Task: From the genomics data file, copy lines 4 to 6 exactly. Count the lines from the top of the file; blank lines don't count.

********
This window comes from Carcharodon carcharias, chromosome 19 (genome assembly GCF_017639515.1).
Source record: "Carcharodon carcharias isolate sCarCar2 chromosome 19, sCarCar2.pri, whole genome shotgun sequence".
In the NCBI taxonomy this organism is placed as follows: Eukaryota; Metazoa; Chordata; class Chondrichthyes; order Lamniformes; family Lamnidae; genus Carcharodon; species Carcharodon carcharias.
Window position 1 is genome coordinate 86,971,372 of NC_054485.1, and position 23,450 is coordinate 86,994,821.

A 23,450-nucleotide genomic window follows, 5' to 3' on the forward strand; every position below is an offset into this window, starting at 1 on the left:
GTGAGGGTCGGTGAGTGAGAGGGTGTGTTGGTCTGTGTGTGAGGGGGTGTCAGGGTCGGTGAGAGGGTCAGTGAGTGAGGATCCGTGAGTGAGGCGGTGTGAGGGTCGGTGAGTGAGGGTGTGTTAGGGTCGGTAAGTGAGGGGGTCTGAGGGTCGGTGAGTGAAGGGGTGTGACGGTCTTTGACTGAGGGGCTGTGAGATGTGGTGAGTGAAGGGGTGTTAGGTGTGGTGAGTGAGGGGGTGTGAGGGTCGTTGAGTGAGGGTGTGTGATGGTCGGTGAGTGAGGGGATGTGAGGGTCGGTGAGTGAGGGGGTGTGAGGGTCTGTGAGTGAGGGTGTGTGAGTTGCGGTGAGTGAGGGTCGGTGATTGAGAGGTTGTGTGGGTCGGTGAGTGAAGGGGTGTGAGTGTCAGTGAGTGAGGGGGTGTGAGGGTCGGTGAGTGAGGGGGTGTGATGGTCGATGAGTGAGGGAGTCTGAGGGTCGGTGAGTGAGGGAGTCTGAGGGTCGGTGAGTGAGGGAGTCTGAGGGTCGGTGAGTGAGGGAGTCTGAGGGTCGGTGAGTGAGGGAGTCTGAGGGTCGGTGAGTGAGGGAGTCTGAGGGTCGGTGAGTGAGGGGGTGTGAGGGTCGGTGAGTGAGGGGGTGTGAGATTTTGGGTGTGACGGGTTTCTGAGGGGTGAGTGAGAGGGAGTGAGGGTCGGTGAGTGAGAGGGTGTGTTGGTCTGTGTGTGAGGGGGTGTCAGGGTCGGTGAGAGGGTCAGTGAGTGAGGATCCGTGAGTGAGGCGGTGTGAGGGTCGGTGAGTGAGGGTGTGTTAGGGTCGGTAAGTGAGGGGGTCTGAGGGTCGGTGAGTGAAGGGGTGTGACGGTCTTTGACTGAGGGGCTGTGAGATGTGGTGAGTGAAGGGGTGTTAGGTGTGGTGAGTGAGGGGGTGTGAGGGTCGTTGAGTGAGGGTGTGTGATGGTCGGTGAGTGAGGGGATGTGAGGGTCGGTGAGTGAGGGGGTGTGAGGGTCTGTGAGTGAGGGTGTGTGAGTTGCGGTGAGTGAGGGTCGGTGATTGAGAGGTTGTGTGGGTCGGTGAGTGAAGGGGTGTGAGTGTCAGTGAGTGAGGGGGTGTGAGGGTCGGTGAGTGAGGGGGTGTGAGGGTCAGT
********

Window position 1 is genome coordinate 86,971,372 of NC_054485.1, and position 23,450 is coordinate 86,994,821.

A 23,450-nucleotide genomic window follows, 5' to 3' on the forward strand; every position below is an offset into this window, starting at 1 on the left:
GTGAGGGTCGGTGAGTGAGAGGGTGTGTTGGTCTGTGTGTGAGGGGGTGTCAGGGTCGGTGAGAGGGTCAGTGAGTGAGGATCCGTGAGTGAGGCGGTGTGAGGGTCGGTGAGTGAGGGTGTGTTAGGGTCGGTAAGTGAGGGGGTCTGAGGGTCGGTGAGTGAAGGGGTGTGACGGTCTTTGACTGAGGGGCTGTGAGATGTGGTGAGTGAAGGGGTGTTAGGTGTGGTGAGTGAGGGGGTGTGAGGGTCGTTGAGTGAGGGTGTGTGATGGTCGGTGAGTGAGGGGATGTGAGGGTCGGTGAGTGAGGGGGTGTGAGGGTCTGTGAGTGAGGGTGTGTGAGTTGCGGTGAGTGAGGGTCGGTGATTGAGAGGTTGTGTGGGTCGGTGAGTGAAGGGGTGTGAGTGTCAGTGAGTGAGGGGGTGTGAGGGTCGGTGAGTGAGGGGGTGTGATGGTCGATGAGTGAGGGAGTCTGAGGGTCGGTGAGTGAGGGAGTCTGAGGGTCGGTGAGTGAGGGAGTCTGAGGGTCGGTGAGTGAGGGAGTCTGAGGGTCGGTGAGTGAGGGAGTCTGAGGGTCGGTGAGTGAGGGAGTCTGAGGGTCGGTGAGTGAGGGGGTGTGAGGGTCGGTGAGTGAGGGGGTGTGAGATTTTGGGTGTGACGGGTTTCTGAGGGGTGAGTGAGAGGGAGTGAGGGTCGGTGAGTGAGAGGGTGTGTTGGTCTGTGTGTGAGGGGGTGTCAGGGTCGGTGAGAGGGTCAGTGAGTGAGGATCCGTGAGTGAGGCGGTGTGAGGGTCGGTGAGTGAGGGTGTGTTAGGGTCGGTAAGTGAGGGGGTCTGAGGGTCGGTGAGTGAAGGGGTGTGACGGTCTTTGACTGAGGGGCTGTGAGATGTGGTGAGTGAAGGGGTGTTAGGTGTGGTGAGTGAGGGGGTGTGAGGGTCGTTGAGTGAGGGTGTGTGATGGTCGGTGAGTGAGGGGATGTGAGGGTCGGTGAGTGAGGGGGTGTGAGGGTCTGTGAGTGAGGGTGTGTGAGTTGCGGTGAGTGAGGGTCGGTGATTGAGAGGTTGTGTGGGTCGGTGAGTGAAGGGGTGTGAGTGTCAGTGAGTGAGGGGGTGTGAGGGTCGGTGAGTGAGGGGGTGTGAGGGTCAGT